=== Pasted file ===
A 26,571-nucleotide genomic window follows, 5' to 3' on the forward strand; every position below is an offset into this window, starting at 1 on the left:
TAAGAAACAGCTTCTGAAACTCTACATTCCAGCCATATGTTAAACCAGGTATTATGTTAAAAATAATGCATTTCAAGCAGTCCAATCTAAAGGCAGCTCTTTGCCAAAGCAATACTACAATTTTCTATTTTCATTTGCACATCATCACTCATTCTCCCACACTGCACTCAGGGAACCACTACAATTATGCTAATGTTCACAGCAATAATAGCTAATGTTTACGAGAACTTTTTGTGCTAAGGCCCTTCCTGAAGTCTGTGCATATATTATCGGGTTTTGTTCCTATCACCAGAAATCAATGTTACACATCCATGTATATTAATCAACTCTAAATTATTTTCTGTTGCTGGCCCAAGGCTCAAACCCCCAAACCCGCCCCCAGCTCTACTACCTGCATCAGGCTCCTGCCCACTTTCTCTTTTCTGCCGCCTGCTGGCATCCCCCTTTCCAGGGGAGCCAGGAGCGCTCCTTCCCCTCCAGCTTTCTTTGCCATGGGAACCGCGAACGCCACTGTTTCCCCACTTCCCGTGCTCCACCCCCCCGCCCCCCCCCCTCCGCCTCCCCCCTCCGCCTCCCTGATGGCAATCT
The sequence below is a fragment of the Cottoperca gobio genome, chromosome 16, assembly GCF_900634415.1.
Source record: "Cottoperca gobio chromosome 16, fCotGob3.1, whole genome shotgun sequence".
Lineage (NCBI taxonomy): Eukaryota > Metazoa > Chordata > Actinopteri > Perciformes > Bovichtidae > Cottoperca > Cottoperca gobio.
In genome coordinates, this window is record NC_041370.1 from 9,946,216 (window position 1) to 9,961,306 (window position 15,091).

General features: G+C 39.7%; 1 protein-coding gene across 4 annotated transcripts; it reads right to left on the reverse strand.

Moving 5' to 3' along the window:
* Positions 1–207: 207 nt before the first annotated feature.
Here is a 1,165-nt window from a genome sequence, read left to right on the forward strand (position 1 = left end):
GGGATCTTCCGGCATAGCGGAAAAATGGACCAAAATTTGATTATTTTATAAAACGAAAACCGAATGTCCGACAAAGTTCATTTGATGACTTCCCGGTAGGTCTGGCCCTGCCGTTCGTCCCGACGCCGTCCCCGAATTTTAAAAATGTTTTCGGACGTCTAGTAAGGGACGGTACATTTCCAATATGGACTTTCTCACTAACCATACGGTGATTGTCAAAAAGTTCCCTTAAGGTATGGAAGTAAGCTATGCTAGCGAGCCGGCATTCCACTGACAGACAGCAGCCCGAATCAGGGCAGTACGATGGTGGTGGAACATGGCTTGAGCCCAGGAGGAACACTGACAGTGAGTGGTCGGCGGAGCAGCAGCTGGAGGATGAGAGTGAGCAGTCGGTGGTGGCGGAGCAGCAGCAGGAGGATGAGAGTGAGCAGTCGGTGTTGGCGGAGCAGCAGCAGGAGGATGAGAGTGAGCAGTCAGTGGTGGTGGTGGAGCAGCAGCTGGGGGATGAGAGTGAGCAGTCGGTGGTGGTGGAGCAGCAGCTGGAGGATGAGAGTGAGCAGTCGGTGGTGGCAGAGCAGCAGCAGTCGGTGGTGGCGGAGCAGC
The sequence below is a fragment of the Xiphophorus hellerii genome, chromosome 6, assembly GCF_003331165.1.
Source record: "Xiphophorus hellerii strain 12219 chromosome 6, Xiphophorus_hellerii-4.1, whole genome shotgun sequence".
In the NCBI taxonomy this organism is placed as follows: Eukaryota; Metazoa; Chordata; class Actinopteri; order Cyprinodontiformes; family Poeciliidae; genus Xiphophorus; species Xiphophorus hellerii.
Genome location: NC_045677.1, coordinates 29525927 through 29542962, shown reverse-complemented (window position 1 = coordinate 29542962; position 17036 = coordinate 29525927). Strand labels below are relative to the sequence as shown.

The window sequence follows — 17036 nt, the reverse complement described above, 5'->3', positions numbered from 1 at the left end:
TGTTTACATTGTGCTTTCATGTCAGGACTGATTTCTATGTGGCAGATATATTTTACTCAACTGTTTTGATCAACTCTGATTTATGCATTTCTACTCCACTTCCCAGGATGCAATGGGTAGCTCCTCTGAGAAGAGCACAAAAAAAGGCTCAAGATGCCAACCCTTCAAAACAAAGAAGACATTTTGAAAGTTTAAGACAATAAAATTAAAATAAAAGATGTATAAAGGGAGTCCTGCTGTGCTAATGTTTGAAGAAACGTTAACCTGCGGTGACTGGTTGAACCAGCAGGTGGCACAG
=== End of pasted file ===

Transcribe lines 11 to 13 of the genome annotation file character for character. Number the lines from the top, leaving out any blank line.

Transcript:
GGGATCTTCCGGCATAGCGGAAAAATGGACCAAAATTTGATTATTTTATAAAACGAAAACCGAATGTCCGACAAAGTTCATTTGATGACTTCCCGGTAGGTCTGGCCCTGCCGTTCGTCCCGACGCCGTCCCCGAATTTTAAAAATGTTTTCGGACGTCTAGTAAGGGACGGTACATTTCCAATATGGACTTTCTCACTAACCATACGGTGATTGTCAAAAAGTTCCCTTAAGGTATGGAAGTAAGCTATGCTAGCGAGCCGGCATTCCACTGACAGACAGCAGCCCGAATCAGGGCAGTACGATGGTGGTGGAACATGGCTTGAGCCCAGGAGGAACACTGACAGTGAGTGGTCGGCGGAGCAGCAGCTGGAGGATGAGAGTGAGCAGTCGGTGGTGGCGGAGCAGCAGCAGGAGGATGAGAGTGAGCAGTCGGTGTTGGCGGAGCAGCAGCAGGAGGATGAGAGTGAGCAGTCAGTGGTGGTGGTGGAGCAGCAGCTGGGGGATGAGAGTGAGCAGTCGGTGGTGGTGGAGCAGCAGCTGGAGGATGAGAGTGAGCAGTCGGTGGTGGCAGAGCAGCAGCAGTCGGTGGTGGCGGAGCAGC
The sequence below is a fragment of the Xiphophorus hellerii genome, chromosome 6, assembly GCF_003331165.1.
Source record: "Xiphophorus hellerii strain 12219 chromosome 6, Xiphophorus_hellerii-4.1, whole genome shotgun sequence".